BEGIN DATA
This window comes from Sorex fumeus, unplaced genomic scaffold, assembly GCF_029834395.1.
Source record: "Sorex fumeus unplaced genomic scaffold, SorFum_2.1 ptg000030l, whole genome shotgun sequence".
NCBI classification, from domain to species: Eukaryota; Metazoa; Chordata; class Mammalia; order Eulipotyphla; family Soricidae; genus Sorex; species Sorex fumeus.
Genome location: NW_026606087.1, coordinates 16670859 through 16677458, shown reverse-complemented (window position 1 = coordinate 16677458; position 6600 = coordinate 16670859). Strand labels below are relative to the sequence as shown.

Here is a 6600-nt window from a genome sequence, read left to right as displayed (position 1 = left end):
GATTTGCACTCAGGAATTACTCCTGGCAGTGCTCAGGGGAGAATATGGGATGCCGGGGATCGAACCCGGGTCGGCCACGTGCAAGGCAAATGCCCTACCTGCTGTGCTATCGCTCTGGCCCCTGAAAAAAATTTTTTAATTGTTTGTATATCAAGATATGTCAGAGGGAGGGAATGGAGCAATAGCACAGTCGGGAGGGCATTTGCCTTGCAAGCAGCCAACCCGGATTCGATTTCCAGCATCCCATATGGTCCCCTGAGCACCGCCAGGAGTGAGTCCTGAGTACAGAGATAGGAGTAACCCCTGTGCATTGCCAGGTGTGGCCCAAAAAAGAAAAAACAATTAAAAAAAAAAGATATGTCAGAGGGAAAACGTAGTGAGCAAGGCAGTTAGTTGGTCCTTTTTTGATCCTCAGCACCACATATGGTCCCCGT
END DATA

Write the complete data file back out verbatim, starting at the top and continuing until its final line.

This window comes from Sorex fumeus, unplaced genomic scaffold, assembly GCF_029834395.1.
Source record: "Sorex fumeus unplaced genomic scaffold, SorFum_2.1 ptg000030l, whole genome shotgun sequence".
NCBI classification, from domain to species: Eukaryota; Metazoa; Chordata; class Mammalia; order Eulipotyphla; family Soricidae; genus Sorex; species Sorex fumeus.
Genome location: NW_026606087.1, coordinates 16670859 through 16677458, shown reverse-complemented (window position 1 = coordinate 16677458; position 6600 = coordinate 16670859). Strand labels below are relative to the sequence as shown.

Here is a 6600-nt window from a genome sequence, read left to right as displayed (position 1 = left end):
GATTTGCACTCAGGAATTACTCCTGGCAGTGCTCAGGGGAGAATATGGGATGCCGGGGATCGAACCCGGGTCGGCCACGTGCAAGGCAAATGCCCTACCTGCTGTGCTATCGCTCTGGCCCCTGAAAAAAATTTTTTAATTGTTTGTATATCAAGATATGTCAGAGGGAGGGAATGGAGCAATAGCACAGTCGGGAGGGCATTTGCCTTGCAAGCAGCCAACCCGGATTCGATTTCCAGCATCCCATATGGTCCCCTGAGCACCGCCAGGAGTGAGTCCTGAGTACAGAGATAGGAGTAACCCCTGTGCATTGCCAGGTGTGGCCCAAAAAAGAAAAAACAATTAAAAAAAAAAGATATGTCAGAGGGAAAACGTAGTGAGCAAGGCAGTTAGTTGGTCCTTTTTTGATCCTCAGCACCACATATGGTCCCCGT